A controversial Congressional hearing on the radicalisation of American Muslims, held here on Thursday, was panned as being short on substance and high on emotion, with criticism heaped on the Chairman of the hearing, Republican Peter King of New York, in particular for “demonising” the Muslim community.
The most scathing criticism in the testimonies for the House of Representatives hearing on “The Extent of Radicalisation in the American Muslim Community and that Community's Response”, was by Representative Keith Ellison of Minnesota, who broke down in tears as he described the heroic sacrifice of Salman Hamdani, killed during the attacks of September 11, 2001. Mr. Hamdani, a paramedic who lost his life as a first-responder trying to assist those in the twin towers, ironically faced allegations of extremism before the truth of his patriotism and sacrifice came out. “Mohammed Salman Hamdani was a fellow American who gave his life for other Americans... His life should not be defined as a member of an ethnic group or a member of a religion, but as an American who gave everything for his fellow citizens,” Mr. Ellison said. A member of the hearing reportedly pointed out the irony that Mr. King had a reputation as a sympathiser of the militant Irish Republican Army during its heydays in the 1980s. Earlier this week thousands of protestors marched in New York's Times Square against the proposed hearing.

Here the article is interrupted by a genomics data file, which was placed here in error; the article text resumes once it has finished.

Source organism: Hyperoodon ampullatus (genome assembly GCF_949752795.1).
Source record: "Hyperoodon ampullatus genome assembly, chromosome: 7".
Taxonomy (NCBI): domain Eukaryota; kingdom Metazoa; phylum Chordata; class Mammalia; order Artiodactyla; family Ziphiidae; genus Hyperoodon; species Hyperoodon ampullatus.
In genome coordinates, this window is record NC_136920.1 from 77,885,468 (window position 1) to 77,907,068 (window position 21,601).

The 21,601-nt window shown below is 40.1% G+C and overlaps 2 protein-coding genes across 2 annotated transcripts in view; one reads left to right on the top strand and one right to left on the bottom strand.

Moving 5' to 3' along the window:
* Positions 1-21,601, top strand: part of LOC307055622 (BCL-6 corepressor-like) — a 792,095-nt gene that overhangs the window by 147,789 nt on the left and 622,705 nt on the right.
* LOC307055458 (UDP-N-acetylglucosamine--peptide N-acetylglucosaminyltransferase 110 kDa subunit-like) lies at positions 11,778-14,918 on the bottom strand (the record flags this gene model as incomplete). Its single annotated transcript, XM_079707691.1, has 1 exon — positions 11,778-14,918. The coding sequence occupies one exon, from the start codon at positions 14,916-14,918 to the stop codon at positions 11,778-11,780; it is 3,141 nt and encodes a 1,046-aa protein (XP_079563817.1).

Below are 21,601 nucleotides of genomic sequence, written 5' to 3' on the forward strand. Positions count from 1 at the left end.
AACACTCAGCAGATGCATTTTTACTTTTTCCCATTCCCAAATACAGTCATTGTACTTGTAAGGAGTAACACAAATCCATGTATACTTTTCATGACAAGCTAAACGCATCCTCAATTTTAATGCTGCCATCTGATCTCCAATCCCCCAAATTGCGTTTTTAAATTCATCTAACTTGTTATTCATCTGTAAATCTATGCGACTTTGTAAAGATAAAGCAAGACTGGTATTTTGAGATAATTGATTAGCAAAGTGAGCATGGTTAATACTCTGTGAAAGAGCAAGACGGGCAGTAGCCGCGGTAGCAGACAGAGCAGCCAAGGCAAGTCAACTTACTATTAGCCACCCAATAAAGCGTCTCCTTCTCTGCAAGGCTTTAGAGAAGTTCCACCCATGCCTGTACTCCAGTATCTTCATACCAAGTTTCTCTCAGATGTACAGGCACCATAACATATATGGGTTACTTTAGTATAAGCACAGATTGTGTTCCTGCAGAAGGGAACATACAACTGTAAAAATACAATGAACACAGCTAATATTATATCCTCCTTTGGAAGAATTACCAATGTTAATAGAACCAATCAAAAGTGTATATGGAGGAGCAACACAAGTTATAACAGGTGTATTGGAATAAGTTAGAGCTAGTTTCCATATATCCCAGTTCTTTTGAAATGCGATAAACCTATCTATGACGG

While the White House supported the hearings, it was equally careful to re-state President Barack Obama's position outlined in his Cairo speech in 2009 when he said: “Islam is not part of the problem in combating violent extremism. It is an important part of promoting peace.” White House Press Secretary Jay Carney said: “We have made clear that we welcome congressional engagement on this issue because we think it's an important issue. Our approach is that we do not believe that in America we should practise guilt by association.” Mr. Carney added it was because of the cooperation with the Muslim American community that the government was able to “do the things we are able to do to prevent attacks and it is that very cooperation that we seek going forward and that has been so helpful”.
Yet Mr. King appeared to be unapologetic about conducting the hearing. “I am well aware that these hearings have generated considerable controversy and opposition... But to back down would be a craven surrender to political pressure,” he said.